Aurora mayor Irvin withdraws from Pride parade, removes city float over police uniform dispute
Aurora Mayor Richard Irvin will not march in the Aurora Pride parade because event organizers have forbidden police officers from marching in the June 12 procession while in uniform.
Irvin also withdrew the city's float from the parade, he said late Tuesday.
And city officials will conduct a gay pride flag-raising ceremony without the Aurora Pride organization, he said.
Irvin, also a Republican candidate for governor, said police officers and commanders disagree with an option to march while in a "soft uniform," such as a polo shirt with police department insignia. Aurora Pride had suggested that last week after Irvin criticized the group's decision about not allowing police uniforms and police vehicles in the June 12 parade.
"The impacted officers and the command staff of the Aurora Police Department are not in agreement with this, and I stand with our officers," Irvin said in a news release.
"One of the basic principles of community policing is to have the police who serve in uniform represent the communities they serve. Our LGBTQ officers, like most officers, do just that while regularly interacting with residents in their identifiable standard uniforms, not someone else's narrowed view and censored definition of a 'soft uniform,'" Irvin said.
The city is an official supporter of the parade.
Over the weekend, the American Civil Liberties Union warned Irvin that he'd better not take any retaliatory action against the parade.
Parade organizers have a First Amendment right to determine the content of the procession, according to a letter sent to the mayor and the city's corporation counsel on Sunday.
"The ACLU of Illinois is concerned by reports that government officials have apparently attempted to pressure the organization Aurora Pride to alter the composition of this year's Pride Parade. ... Please be advised that the First Amendment to the United States Constitution protects Aurora Pride's right to control the message of its parade, which includes the composition and appearance of marchers," wrote Rebecca K. Glenberg, senior staff attorney for the ACLU's Illinois chapter.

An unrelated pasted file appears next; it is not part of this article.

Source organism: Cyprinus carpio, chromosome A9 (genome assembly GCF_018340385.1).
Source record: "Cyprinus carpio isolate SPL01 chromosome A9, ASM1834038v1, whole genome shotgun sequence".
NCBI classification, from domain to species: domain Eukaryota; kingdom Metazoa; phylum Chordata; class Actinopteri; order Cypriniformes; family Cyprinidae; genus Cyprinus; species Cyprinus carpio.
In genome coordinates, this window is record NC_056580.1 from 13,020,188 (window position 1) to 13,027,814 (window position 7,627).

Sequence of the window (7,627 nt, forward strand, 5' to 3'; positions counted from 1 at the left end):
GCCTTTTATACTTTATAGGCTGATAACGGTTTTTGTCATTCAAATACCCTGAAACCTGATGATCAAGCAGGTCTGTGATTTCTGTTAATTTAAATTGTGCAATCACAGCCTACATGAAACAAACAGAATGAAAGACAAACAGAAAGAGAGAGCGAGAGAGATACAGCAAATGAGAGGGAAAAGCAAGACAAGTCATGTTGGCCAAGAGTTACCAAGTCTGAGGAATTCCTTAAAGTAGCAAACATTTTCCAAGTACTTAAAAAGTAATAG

Glenberg said it would be illegal to revoke or alter the parade's permit just because the mayor or other city officials don't like the stance Aurora Pride has taken. The city also can't increase what Aurora Pride has to pay, including by increasing insurance requirements, security requirements, cleanup costs or any other fees or costs; have police try to march in the parade in police uniforms; fail to protect the parade from intimidation or violence; harass parade organizers and participants; or otherwise interfere in the parade, Glenberg wrote.
She cited a 1995 U.S. Supreme Court decision that declared the organizers of a St. Patrick's Day parade in Boston did not have to allow a group of gay, bisexual and lesbian people to march in that parade. The government had no right to order the parade organizers to include a group that organizers believed was contrary to the message of the parade, the court ruled.
Aurora Pride announced on May 24 that it would not allow police officers to march in the parade in their uniforms. It also said they could not carry their service weapons.
It said officers could march as a group while wearing other clothing, or carrying a banner or signs, identifying themselves as police officers.
Aurora Pride said some people who are gay, lesbian, bisexual, transgender or queer have been harassed by police -- not necessarily Aurora police -- and having uniformed officers in the parade could make them anxious or create tension and animosity.